After nearly five days of testimony, defense attorneys called their first witnesses Tuesday, including two of Johnson’s sons.
AKRON, Ohio — Federal prosecutors wrapped up their case Tuesday in the federal corruption trial of Cleveland Councilman Ken Johnson after nearly five days of testimony from city officials, Johnson’s family members, an IRS special agent and others.
Johnson is accused of defrauding taxpayers through three schemes that prosecutors say netted him more than $150,000. He faces 15 theft-related charges and possibly years in prison if convicted.
His longtime aide, Garnell Jamison, is also on trial and faces 11 charges. Assistant U.S. Attorneys Justin Gould and Megan Miller are leading the trial for the Department of Justice.
Among the prosecution’s key witnesses were former city employee Robert Fitzpatrick, who lived with Johnson as a boy and considered him a father; and John Hopkins, the former executive director of Buckeye-Shaker Square Development Corporation, a now-defunct nonprofit that once worked to revitalize the Buckeye and Shaker Square neighborhoods.
Fitzpatrick testified he signed fake timesheets that prosecutors say allowed Johnson to claim reimbursements from City Council. Johnson then submitted the timesheets and receipts — which Fitzpatrick testified he never signed — as evidence of out-pocket-expenses, prosecutors said.
Johnson told City Council he paid Fitzpatrick to monitor and maintain vacant lots in his east side ward. The councilman received $1,200 a month for eight years as reimbursement for paying Fitzpatrick, paperwork shows.
Fitzpatrick also testified that Jamison, on behalf Johnson, asked him each year to sign and file tax paperwork asserting he got paid for the work corresponding to the fake timesheets. Fitzpatrick said he paid the taxes on the reported income, though he never received a penny from Johnson. He added he was frustrated paying the tax bill each year, but went along with the scheme out of loyalty to the councilman.
Hopkins testified the nonprofit relied on money from the city earmarked by Johnson, and therefore felt beholden to him. Hopkins also said he continued to pay salaries and bonuses to three of Johnson’s children for landscaping work with money from the city, even though the nonprofit was nearly broke and such payments violated federal rules.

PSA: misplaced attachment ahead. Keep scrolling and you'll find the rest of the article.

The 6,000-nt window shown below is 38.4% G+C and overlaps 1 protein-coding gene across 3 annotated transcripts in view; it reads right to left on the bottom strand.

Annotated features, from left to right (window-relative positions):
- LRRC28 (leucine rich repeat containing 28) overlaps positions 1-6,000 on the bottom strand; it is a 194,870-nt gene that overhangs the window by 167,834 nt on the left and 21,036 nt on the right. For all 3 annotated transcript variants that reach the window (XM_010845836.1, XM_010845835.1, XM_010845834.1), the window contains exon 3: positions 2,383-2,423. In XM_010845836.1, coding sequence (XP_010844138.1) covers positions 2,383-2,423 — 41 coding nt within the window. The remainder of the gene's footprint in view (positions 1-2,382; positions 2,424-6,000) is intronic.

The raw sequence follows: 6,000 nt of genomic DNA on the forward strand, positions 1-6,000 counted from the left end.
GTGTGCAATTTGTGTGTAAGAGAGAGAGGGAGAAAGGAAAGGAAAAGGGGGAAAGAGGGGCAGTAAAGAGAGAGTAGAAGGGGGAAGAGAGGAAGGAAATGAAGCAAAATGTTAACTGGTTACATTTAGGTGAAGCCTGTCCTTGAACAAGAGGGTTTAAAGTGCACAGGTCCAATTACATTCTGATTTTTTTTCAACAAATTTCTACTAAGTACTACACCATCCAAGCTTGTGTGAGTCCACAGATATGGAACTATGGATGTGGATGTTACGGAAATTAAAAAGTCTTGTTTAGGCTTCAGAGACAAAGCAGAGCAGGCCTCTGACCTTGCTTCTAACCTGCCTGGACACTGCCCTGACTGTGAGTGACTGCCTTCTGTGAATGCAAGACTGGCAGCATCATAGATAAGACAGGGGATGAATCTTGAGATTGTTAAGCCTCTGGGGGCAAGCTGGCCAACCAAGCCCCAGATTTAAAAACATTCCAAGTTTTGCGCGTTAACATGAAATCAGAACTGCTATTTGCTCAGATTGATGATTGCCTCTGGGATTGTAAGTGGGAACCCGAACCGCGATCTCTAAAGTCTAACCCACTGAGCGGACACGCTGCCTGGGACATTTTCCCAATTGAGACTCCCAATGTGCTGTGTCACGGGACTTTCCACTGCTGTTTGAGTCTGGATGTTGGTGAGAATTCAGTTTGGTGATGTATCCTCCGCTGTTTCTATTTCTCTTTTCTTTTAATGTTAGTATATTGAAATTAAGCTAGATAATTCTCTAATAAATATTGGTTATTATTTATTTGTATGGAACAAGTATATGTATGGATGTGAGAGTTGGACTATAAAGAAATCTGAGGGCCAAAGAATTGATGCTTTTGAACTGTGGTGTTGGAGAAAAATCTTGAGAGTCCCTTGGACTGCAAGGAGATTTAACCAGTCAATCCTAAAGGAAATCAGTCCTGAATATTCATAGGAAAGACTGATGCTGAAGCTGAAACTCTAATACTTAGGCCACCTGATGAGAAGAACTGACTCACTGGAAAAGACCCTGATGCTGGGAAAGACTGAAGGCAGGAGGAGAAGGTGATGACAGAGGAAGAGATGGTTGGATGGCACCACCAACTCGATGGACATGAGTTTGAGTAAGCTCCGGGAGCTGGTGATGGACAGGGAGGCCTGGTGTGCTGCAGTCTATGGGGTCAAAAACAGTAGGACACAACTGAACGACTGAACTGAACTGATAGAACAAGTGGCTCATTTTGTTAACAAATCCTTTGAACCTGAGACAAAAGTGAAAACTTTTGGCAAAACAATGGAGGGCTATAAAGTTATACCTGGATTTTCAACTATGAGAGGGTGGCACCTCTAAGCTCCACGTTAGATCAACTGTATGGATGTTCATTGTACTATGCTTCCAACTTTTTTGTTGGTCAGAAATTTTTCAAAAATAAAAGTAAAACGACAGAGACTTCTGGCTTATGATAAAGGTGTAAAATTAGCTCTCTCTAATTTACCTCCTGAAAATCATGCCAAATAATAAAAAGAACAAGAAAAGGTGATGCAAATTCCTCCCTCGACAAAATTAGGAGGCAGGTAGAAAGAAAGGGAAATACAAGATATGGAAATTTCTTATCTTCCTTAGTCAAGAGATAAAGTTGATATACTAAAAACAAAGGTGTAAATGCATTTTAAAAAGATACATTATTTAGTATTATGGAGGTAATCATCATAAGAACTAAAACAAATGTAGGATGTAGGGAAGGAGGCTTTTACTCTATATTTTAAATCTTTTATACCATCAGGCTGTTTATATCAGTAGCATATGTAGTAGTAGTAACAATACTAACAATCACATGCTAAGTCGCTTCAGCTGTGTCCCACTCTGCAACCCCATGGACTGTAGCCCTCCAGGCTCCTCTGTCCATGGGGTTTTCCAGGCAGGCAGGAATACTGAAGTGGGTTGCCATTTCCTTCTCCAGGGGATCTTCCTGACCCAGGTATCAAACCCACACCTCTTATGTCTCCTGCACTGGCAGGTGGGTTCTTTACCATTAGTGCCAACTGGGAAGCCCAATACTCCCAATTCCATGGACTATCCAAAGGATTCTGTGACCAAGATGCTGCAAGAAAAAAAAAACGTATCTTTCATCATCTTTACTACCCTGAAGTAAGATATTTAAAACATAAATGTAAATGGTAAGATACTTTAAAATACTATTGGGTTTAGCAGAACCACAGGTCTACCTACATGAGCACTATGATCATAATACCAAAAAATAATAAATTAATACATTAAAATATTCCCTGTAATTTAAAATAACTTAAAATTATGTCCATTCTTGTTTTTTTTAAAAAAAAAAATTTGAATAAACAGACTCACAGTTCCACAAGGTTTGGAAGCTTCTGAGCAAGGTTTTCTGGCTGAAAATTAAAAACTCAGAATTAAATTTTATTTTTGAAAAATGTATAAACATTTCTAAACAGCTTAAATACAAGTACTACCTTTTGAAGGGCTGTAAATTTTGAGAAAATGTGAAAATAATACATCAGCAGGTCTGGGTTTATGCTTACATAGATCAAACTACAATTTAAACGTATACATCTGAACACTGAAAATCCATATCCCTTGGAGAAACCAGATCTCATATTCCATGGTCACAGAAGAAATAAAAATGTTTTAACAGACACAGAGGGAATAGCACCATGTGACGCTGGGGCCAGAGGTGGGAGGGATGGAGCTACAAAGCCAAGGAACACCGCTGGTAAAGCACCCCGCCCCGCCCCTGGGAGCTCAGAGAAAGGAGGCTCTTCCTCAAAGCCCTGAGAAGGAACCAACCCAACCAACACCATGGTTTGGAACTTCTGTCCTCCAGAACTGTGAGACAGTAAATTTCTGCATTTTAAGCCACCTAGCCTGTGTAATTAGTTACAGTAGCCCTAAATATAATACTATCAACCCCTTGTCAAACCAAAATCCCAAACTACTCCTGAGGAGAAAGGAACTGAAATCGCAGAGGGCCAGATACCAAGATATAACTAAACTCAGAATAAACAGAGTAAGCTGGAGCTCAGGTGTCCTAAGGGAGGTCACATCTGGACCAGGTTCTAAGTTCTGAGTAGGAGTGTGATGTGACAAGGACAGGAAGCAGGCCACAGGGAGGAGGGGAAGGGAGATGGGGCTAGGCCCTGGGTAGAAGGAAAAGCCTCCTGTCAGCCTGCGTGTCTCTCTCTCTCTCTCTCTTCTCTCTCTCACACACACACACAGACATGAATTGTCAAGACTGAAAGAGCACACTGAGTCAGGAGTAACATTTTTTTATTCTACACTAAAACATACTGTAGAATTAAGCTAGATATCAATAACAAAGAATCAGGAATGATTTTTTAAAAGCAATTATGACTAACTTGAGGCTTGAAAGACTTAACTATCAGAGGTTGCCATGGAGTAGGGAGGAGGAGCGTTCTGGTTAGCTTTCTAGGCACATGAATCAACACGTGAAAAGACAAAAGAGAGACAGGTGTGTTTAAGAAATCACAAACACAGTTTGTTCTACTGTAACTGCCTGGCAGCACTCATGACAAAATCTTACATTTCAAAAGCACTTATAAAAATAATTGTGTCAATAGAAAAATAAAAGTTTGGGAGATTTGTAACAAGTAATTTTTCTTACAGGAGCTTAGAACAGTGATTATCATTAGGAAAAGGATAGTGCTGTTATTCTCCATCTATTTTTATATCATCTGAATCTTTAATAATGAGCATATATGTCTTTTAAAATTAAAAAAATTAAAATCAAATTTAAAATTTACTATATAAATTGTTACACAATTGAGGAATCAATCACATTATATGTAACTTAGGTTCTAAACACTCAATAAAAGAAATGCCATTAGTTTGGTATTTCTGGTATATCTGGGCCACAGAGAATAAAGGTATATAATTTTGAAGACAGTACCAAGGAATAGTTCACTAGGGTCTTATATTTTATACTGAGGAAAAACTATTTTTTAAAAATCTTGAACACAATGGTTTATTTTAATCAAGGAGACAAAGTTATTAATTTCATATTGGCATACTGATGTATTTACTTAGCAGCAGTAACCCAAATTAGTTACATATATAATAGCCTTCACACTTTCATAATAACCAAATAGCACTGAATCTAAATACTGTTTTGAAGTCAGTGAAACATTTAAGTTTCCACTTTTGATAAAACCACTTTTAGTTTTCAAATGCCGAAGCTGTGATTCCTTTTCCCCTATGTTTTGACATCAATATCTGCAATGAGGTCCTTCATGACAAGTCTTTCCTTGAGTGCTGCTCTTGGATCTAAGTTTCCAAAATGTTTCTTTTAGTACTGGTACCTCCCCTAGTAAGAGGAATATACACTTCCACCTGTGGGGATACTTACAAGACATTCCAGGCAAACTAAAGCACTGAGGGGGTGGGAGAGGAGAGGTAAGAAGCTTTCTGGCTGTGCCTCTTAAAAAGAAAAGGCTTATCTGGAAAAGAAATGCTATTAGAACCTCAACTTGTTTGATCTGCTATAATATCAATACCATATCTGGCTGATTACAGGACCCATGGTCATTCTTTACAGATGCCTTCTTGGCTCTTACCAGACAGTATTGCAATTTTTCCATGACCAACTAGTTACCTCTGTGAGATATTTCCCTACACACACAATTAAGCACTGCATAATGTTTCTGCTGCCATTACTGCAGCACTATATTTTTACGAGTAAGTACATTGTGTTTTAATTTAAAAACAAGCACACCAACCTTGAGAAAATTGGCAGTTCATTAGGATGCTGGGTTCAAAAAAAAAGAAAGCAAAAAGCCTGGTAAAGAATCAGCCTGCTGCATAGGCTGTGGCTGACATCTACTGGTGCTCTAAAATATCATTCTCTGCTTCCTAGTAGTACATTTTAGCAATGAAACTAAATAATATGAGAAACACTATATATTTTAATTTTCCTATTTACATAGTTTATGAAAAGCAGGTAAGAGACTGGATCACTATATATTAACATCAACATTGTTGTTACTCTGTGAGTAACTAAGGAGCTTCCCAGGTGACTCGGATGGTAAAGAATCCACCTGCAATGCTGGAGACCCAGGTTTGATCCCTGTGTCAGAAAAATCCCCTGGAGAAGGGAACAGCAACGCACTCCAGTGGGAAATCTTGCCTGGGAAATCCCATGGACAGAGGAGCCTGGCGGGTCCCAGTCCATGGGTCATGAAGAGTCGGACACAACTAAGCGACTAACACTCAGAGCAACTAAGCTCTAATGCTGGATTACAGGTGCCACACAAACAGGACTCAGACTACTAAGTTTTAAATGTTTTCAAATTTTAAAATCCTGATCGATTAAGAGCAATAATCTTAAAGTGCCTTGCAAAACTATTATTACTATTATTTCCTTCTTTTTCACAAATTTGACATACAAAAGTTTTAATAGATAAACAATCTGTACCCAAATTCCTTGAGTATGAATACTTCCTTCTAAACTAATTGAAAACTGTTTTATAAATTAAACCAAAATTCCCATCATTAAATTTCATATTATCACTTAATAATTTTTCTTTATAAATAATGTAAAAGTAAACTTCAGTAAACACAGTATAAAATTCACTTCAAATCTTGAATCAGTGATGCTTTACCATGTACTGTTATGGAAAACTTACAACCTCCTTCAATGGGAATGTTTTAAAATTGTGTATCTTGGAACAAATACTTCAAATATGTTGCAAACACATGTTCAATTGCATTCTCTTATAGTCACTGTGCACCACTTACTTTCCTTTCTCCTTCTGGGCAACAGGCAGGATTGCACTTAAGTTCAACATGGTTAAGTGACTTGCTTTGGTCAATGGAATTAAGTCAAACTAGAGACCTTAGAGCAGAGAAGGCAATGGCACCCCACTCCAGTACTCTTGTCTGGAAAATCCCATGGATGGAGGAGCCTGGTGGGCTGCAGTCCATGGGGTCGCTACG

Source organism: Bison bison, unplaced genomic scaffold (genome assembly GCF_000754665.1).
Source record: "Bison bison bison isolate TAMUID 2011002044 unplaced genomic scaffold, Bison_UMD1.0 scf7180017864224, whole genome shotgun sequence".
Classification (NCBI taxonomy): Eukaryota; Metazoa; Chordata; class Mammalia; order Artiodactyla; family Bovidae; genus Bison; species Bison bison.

Fitzpatrick and Hopkins pleaded guilty to their roles in the schemes prior to trial.
Prosecutors said Johnson deposited some of his sons’ checks — totaling more than $30,000 — into his own bank account without their knowledge. Testimony and documents showed at least one son was elsewhere while his timesheets claimed he was working for Buckeye Shaker-Square Development.
The DOJ also said Johnson ran a third scheme that involved inflating the value of tax deductions and under-reporting, claiming he owes more than $90,000 in back taxes. They said among Johnson’s false claims was a $21,000 deduction on his 2015 taxes for kitchen equipment and renovation work he said he donated to the Kenneth L. Johnson Recreation Center. That same year, Johnson also took a deduction for an old piano he donated to the center, asserting its value at $10,000.
Witnesses disputed these and other valuations he claimed over recent years, but Johnson’s attorney Myron Watson questioned witnesses about how they can make an accurate assessment of the donations years later.
Today, prosecutors argued Johnson also claimed the same set of basketball uniforms as a donation to the recreation center in 2014 and 2015. They showed Johnson used the same photograph of the uniforms as documentation in both years.
After the prosecution rested its case, the defense began calling witnesses for Johnson to the stand, including two of his adopted sons. Kevin Johnson testified he worked all the hours listed on the nonprofit’s timesheets and that he allowed his father sometimes to cash his check in exchange for a cash advance. Prosecutors pointed out the testimony contradicted the son’s earlier statements to a federal grand jury.
Marvin Cross, a retired Cleveland police commander and longtime friend of Johnson’s, also testified Tuesday. He said Johnson had asked him around 2018 to join the board of the Buckeye-Shaker Square Development Corporation to help guide it out of its financial crisis. Cross said he found Hopkins to be incompetent and the board eventually fired him.
Johnson’s defense team plans to call Cleveland City Council Clerk Patricia Britt on Wednesday. His side’s case is expected to wrap up by the end of the week.